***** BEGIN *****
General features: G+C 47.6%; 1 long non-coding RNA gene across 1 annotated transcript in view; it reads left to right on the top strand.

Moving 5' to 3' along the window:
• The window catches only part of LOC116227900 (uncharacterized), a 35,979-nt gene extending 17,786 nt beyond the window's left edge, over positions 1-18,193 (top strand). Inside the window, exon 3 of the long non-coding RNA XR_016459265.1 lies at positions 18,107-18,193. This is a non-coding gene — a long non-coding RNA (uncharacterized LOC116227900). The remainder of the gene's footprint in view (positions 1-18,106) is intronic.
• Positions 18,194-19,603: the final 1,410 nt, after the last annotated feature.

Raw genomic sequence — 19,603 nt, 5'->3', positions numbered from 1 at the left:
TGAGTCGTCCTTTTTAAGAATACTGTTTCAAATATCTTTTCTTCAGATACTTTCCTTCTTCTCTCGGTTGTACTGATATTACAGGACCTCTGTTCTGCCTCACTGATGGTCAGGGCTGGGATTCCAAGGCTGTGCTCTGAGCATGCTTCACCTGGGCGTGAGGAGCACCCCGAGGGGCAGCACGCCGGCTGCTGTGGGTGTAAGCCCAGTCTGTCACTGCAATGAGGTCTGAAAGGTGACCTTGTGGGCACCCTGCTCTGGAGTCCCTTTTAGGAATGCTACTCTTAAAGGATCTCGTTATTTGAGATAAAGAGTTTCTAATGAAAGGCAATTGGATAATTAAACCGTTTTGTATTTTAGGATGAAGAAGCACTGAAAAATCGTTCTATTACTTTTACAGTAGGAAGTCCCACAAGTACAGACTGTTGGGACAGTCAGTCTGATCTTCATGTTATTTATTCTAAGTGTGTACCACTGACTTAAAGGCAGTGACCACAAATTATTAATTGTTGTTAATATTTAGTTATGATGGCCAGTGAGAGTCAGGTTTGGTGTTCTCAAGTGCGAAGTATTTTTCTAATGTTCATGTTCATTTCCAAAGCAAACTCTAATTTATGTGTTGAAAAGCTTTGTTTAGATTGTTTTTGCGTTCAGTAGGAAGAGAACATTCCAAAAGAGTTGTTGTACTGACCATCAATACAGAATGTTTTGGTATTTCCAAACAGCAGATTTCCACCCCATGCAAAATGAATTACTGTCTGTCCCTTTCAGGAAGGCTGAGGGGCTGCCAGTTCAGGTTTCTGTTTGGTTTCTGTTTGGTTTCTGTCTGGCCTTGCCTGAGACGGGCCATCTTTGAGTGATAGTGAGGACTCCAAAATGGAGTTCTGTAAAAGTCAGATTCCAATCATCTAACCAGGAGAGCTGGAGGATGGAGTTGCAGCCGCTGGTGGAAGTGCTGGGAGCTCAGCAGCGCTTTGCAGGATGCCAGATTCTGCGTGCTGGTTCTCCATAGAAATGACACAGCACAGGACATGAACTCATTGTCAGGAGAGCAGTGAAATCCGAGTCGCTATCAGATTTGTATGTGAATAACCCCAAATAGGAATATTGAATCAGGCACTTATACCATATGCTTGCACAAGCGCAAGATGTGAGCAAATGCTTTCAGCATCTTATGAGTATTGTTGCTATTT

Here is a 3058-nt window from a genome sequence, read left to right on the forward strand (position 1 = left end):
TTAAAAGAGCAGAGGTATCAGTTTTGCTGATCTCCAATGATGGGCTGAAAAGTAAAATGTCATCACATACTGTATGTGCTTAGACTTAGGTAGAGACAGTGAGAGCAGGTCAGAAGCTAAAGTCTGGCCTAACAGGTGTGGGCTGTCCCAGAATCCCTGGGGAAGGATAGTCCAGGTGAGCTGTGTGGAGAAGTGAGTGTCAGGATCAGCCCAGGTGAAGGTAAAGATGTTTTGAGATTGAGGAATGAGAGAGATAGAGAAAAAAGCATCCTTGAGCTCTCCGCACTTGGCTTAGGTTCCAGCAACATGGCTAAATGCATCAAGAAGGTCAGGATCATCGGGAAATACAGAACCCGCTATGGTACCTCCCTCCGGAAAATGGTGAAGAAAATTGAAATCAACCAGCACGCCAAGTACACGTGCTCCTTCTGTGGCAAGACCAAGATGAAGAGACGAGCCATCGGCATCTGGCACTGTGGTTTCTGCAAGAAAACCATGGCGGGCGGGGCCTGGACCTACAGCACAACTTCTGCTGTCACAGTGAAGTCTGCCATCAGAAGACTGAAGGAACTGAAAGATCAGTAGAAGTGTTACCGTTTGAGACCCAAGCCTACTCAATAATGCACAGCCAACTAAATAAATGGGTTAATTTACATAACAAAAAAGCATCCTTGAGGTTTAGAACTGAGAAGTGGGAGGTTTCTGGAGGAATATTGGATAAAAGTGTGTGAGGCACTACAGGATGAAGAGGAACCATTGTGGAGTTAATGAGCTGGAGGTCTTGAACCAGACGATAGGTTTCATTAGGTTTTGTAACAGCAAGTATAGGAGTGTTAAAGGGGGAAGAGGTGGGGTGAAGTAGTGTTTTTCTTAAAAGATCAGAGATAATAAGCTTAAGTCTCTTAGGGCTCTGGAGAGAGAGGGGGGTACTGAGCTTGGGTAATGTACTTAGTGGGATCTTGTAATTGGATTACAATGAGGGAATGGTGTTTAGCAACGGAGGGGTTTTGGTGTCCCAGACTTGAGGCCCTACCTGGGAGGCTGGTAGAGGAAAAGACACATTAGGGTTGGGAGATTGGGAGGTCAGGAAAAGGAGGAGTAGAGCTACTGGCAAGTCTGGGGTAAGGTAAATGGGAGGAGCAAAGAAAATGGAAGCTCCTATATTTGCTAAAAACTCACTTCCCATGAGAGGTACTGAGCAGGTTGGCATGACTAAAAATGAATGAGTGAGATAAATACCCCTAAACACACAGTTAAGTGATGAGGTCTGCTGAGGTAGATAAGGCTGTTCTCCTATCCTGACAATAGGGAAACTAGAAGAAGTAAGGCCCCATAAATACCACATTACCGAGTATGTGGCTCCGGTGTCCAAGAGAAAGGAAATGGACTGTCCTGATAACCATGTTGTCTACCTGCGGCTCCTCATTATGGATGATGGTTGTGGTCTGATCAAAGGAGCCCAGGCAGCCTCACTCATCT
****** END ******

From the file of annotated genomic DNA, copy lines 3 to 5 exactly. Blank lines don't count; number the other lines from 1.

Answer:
• The window catches only part of LOC116227900 (uncharacterized), a 35,979-nt gene extending 17,786 nt beyond the window's left edge, over positions 1-18,193 (top strand). Inside the window, exon 3 of the long non-coding RNA XR_016459265.1 lies at positions 18,107-18,193. This is a non-coding gene — a long non-coding RNA (uncharacterized LOC116227900). The remainder of the gene's footprint in view (positions 1-18,106) is intronic.
• Positions 18,194-19,603: the final 1,410 nt, after the last annotated feature.

Raw genomic sequence — 19,603 nt, 5'->3', positions numbered from 1 at the left: